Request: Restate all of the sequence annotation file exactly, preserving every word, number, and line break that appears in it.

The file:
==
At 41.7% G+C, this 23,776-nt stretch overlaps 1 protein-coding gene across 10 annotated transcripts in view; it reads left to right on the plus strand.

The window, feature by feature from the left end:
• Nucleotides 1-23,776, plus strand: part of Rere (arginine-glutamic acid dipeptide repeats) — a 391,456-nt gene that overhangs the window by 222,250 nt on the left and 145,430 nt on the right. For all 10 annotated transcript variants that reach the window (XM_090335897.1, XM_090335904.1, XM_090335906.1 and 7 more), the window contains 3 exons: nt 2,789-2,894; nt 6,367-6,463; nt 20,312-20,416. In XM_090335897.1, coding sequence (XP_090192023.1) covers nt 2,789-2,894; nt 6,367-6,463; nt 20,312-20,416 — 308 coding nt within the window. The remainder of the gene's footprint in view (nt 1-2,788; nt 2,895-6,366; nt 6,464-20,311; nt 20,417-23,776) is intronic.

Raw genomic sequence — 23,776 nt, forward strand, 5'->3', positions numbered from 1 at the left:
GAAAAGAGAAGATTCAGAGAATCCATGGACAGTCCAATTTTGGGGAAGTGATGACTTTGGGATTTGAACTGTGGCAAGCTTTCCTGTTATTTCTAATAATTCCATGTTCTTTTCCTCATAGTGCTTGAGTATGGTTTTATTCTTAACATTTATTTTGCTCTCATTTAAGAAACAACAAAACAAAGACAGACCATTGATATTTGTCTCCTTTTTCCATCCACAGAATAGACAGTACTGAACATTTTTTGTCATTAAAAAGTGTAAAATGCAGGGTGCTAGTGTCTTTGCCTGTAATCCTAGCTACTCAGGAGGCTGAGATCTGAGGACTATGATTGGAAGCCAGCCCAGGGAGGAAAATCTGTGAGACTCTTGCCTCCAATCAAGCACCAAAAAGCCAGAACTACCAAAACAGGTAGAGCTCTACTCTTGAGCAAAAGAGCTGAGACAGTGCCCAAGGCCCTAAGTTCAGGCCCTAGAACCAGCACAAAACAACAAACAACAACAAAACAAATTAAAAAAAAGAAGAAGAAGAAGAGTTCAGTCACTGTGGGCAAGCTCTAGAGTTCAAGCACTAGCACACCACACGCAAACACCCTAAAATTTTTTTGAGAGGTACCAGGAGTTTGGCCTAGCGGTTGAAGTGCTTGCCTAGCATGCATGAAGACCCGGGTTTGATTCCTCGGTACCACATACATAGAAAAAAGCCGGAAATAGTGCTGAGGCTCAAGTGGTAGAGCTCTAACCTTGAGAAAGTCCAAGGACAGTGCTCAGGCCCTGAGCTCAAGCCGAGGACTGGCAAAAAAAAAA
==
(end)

At 41.7% G+C, this 23,776-nt stretch overlaps 1 protein-coding gene across 10 annotated transcripts in view; it reads left to right on the plus strand.

The window, feature by feature from the left end:
• Nucleotides 1-23,776, plus strand: part of Rere (arginine-glutamic acid dipeptide repeats) — a 391,456-nt gene that overhangs the window by 222,250 nt on the left and 145,430 nt on the right. For all 10 annotated transcript variants that reach the window (XM_090335897.1, XM_090335904.1, XM_090335906.1 and 7 more), the window contains 3 exons: nt 2,789-2,894; nt 6,367-6,463; nt 20,312-20,416. In XM_090335897.1, coding sequence (XP_090192023.1) covers nt 2,789-2,894; nt 6,367-6,463; nt 20,312-20,416 — 308 coding nt within the window. The remainder of the gene's footprint in view (nt 1-2,788; nt 2,895-6,366; nt 6,464-20,311; nt 20,417-23,776) is intronic.

Raw genomic sequence — 23,776 nt, forward strand, 5'->3', positions numbered from 1 at the left:
GAAAAGAGAAGATTCAGAGAATCCATGGACAGTCCAATTTTGGGGAAGTGATGACTTTGGGATTTGAACTGTGGCAAGCTTTCCTGTTATTTCTAATAATTCCATGTTCTTTTCCTCATAGTGCTTGAGTATGGTTTTATTCTTAACATTTATTTTGCTCTCATTTAAGAAACAACAAAACAAAGACAGACCATTGATATTTGTCTCCTTTTTCCATCCACAGAATAGACAGTACTGAACATTTTTTGTCATTAAAAAGTGTAAAATGCAGGGTGCTAGTGTCTTTGCCTGTAATCCTAGCTACTCAGGAGGCTGAGATCTGAGGACTATGATTGGAAGCCAGCCCAGGGAGGAAAATCTGTGAGACTCTTGCCTCCAATCAAGCACCAAAAAGCCAGAACTACCAAAACAGGTAGAGCTCTACTCTTGAGCAAAAGAGCTGAGACAGTGCCCAAGGCCCTAAGTTCAGGCCCTAGAACCAGCACAAAACAACAAACAACAACAAAACAAATTAAAAAAAAGAAGAAGAAGAAGAGTTCAGTCACTGTGGGCAAGCTCTAGAGTTCAAGCACTAGCACACCACACGCAAACACCCTAAAATTTTTTTGAGAGGTACCAGGAGTTTGGCCTAGCGGTTGAAGTGCTTGCCTAGCATGCATGAAGACCCGGGTTTGATTCCTCGGTACCACATACATAGAAAAAAGCCGGAAATAGTGCTGAGGCTCAAGTGGTAGAGCTCTAACCTTGAGAAAGTCCAAGGACAGTGCTCAGGCCCTGAGCTCAAGCCGAGGACTGGCAAAAAAAAAA